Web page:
Posted by Dave at 11:46 am on July 14, 2006 and filed under Letters, Slightly grumpy.
From: dave at cartoonchurch dot com
To: contactus at scottishpower dot com
Dear Scottish Power,
Today I had a call from one of your Scottish Power salesmen asking whether I would be interested in switching over to Scottish electricity from the English variety I am currently using.
I was not too pleased about this, mainly because unannounced electricity salesmen are on my ’10 most loathed’ list. The fact that he asked whether my parents were in (I am of middle age, though I maintain a youthful demeanour) did not help.
To tell you the truth I am very happy using the English electricity that I get through my wires at the moment. Unless you can explain to me why your electricity is better I can see no reason to change, particularly as it will mean the power has to be piped over a long distance (I assue you transport it that way rather than via fleet of lorries). Please do not say that your electricity is cheaper, as I am interested in quality not price. I am on the brink of making a fortune by being an internet cartoonist and so price is not an issue.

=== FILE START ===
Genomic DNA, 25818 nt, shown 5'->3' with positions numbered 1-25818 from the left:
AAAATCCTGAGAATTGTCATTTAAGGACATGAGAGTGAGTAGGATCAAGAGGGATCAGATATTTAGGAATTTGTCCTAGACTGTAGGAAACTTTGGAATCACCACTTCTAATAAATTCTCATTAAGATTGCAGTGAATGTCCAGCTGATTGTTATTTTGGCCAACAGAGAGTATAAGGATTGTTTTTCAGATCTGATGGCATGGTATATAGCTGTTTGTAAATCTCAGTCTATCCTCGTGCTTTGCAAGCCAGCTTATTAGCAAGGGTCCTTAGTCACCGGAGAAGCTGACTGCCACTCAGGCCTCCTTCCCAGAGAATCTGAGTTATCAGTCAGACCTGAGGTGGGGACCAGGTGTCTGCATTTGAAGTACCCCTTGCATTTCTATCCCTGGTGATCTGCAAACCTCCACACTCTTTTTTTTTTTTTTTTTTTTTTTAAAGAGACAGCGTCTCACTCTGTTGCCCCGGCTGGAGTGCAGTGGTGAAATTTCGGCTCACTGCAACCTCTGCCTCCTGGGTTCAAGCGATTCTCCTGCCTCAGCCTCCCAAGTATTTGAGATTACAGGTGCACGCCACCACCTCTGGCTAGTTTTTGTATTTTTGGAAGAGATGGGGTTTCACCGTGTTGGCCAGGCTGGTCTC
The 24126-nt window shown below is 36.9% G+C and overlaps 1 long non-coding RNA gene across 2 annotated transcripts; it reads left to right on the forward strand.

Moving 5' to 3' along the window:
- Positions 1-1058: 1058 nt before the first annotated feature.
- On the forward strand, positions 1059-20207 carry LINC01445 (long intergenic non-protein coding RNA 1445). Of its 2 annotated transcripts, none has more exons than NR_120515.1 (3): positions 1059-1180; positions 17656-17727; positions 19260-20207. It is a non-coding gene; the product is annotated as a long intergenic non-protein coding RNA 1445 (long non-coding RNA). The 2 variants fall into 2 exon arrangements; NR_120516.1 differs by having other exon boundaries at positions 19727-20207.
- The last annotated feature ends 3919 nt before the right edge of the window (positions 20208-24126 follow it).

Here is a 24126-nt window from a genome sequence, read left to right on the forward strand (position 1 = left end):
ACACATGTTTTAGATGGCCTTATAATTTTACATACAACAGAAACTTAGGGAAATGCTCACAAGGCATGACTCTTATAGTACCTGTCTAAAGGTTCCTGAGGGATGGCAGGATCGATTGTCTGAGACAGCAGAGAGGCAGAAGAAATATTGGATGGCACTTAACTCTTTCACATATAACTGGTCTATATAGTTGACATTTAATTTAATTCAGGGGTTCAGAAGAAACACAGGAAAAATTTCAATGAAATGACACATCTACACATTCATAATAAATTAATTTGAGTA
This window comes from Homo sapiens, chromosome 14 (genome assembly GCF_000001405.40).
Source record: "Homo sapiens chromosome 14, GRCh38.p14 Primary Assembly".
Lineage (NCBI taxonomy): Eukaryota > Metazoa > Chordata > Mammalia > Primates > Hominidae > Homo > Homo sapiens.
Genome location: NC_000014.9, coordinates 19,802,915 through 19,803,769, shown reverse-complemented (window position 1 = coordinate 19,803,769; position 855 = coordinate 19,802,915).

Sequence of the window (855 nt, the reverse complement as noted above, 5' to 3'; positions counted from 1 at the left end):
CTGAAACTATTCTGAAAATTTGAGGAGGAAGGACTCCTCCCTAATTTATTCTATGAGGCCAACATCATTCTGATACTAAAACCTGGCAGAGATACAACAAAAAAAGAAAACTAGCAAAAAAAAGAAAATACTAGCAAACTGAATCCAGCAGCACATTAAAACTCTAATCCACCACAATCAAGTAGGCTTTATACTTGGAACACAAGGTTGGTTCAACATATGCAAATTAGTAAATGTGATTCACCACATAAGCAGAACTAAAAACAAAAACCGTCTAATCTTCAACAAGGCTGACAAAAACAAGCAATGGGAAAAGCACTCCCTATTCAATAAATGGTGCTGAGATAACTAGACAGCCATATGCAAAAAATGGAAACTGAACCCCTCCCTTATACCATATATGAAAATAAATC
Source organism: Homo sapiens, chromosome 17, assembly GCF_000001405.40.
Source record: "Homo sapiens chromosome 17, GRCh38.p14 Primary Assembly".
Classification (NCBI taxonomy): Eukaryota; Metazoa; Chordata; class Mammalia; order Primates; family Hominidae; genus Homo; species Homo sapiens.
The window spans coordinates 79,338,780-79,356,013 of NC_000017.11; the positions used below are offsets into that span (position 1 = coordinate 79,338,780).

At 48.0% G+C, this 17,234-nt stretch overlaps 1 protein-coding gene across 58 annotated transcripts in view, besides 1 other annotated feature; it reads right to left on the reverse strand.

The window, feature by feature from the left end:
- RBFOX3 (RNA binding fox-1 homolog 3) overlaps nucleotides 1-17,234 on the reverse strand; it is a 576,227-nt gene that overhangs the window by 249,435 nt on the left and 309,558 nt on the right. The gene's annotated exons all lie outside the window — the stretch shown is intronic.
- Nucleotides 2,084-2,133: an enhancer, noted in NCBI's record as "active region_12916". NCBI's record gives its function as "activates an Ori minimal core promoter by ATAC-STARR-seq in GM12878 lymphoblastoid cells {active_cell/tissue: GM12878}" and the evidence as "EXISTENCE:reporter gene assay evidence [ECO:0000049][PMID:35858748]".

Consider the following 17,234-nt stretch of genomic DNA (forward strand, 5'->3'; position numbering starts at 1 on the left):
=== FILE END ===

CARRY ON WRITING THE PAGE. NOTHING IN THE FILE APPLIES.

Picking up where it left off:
Perhaps you can send a free sample and we can take things from there.
There is one thing I need to say though. You really need to stop making these unannounced telephone calls as everyone that I know intensely dislikes companies who do that and will not buy from them on principle. Please reassure me that you intend to stop making the calls so that I can assure the readers of my daily internet column (who are being informed about this letter) that that is the case. If you do not stop making the calls I will have to inform my readers and I cannot see that it will do the reputation of Scottish electricity any good. I can see that my Scottish readers in particular will be ashamed that their electricity is sold in this way. Please spare them this embarrassment and change your ways for the good of us all.